Do we have confidence that a customer we get on paid media is going to really convert and go through each one these steps? You want all of your monitoring mechanisms set up — testing the Facebook pixel, testing the Google conversion code, and making certain you’re getting it back on your dashboard and seeing what is happening.

I’ve seen a great deal of ecommerce brands feature merchandise photos without people. That is a mistake. You want people in your advertisements. It’s important for customers to make the emotional connection with the item. Even if it is a photograph of furniture, you need to add people sitting on it and looking comfortable. Humanizing your merchandise will go a long way in your own creative.

Bandholz: How do merchants know when it is time to hire a marketing company? What should they search for?

Hart: I have seen only a small number of founders launching acquisition channels well. When you are assessing an agency, keep that head that simply because people are able to discuss advertising does not mean they know the finer points of it. Ask qualifying questions, including,”Do you know how to set up a Facebook pixel?” Just hear them out. Try to get a feeling for their degree of comfort in answering that question.

Another great question is,”what’s the difference between acquisition and branding?” Branding is focused around fostering posts. You are doing it for consciousness. You could be receiving opinions, likes, and opinions. But that is not acquisition.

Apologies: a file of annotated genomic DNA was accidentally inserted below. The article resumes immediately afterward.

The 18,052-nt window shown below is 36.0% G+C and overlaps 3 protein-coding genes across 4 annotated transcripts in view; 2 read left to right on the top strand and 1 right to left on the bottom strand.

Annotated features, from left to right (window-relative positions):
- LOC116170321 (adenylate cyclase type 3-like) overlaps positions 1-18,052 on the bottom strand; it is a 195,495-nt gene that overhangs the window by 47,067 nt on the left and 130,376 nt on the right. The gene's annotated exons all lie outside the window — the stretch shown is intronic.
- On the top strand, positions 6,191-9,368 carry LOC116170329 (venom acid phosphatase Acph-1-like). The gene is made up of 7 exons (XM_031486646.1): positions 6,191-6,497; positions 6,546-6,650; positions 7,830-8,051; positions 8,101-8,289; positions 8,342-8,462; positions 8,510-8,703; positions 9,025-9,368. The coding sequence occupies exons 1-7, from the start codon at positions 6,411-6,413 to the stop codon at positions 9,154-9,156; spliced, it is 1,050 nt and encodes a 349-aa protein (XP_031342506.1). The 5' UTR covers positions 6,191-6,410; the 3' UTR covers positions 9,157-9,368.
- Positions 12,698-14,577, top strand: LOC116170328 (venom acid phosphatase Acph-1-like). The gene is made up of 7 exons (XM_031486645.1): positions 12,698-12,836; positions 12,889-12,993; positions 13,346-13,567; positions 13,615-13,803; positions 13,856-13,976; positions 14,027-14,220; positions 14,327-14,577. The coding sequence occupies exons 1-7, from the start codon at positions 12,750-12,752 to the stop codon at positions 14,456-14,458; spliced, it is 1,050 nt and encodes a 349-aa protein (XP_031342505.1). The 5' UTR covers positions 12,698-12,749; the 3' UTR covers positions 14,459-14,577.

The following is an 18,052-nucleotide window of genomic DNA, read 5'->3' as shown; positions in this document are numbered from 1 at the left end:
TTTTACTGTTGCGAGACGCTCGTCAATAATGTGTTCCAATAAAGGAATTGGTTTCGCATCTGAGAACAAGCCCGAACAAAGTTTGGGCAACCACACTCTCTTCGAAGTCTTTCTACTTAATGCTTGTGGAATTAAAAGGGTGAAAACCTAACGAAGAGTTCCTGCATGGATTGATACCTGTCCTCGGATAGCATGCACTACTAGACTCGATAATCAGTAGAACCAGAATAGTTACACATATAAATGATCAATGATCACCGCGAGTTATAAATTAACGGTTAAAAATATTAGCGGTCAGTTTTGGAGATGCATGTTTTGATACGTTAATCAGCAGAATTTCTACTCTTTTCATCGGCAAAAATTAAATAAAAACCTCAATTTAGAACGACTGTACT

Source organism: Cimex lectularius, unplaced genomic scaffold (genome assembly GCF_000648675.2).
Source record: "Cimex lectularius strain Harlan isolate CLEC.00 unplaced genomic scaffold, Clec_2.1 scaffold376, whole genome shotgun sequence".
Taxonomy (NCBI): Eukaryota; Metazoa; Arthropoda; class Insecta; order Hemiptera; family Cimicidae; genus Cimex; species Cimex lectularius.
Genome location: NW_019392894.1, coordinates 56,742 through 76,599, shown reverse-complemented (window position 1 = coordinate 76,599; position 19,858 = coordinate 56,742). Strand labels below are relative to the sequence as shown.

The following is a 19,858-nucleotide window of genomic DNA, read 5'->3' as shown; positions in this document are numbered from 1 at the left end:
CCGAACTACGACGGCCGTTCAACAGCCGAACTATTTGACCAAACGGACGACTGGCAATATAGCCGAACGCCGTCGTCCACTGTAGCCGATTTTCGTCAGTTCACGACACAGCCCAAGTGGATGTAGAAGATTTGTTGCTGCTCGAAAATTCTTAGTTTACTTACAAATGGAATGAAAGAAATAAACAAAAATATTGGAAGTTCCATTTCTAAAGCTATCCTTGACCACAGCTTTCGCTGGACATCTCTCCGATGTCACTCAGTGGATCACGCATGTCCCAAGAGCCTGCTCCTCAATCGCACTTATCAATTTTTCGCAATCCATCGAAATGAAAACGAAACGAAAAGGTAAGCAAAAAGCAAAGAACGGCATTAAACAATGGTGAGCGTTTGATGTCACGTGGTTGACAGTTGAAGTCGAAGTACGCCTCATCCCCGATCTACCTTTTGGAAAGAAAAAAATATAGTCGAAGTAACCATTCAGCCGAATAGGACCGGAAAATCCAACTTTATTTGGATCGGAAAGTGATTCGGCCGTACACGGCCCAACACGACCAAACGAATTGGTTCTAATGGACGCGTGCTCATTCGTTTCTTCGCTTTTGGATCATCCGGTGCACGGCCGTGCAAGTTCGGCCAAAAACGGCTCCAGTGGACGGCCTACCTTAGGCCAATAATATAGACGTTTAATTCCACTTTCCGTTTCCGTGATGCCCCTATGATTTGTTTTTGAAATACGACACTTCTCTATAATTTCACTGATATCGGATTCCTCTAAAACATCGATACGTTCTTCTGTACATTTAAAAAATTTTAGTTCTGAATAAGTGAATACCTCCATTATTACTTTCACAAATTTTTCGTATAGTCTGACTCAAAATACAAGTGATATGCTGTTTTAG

Bandholz: what sort of investment should merchants earn a firm?

Hart: First, do not even consider paid acquisition till you have your first 100 clients. That’s a great benchmark. You want an agency to ask,”How many buyers and special visitors? What is your overall site traffic?”

If they promise you everything under the sun, you will need proof. If they are saying like,”You hand me the creative and that I do all of the ad operations. I do all of the analytics, and I give you amazing reports.” That is a good thing, too. Just be certain that they are savvy at conducting those real numbers.

I generally tell small companies to begin between $1,500 and $3,000 a month. That makes you two campaigns on Facebook and Instagram combined at $25 per day. The first campaign is to set up dynamic product advertisements, which are for retargeting to aid with your cart and brand metrics. People have seen the item. They have already added it, and then they leave. So that is a way to recover those.

Then the next campaign could be rigorously prospecting — going out and searching for new customers.

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Bandholz: what’s a normal return on ad spend?

Hart: Revenue from advertising invest should be at least twice the cost. That is the cost of the advertisements, in addition to the agency fee or your marketing individual salary (monthly wages, not yearly ). It must be twice after you take out all of the costs; anything above that is gravy. Three to four times the investment is best. But double the investment is the minimum, at least in my standpoint.

Bandholz: How does customer lifetime value factor into the calculation?

Hart: Average order value is more important at the start than lifetime value as you simply don’t understand yet. It is dependent upon the number of SKUs you have. And if you are a subscription, you wish to learn the churn rate.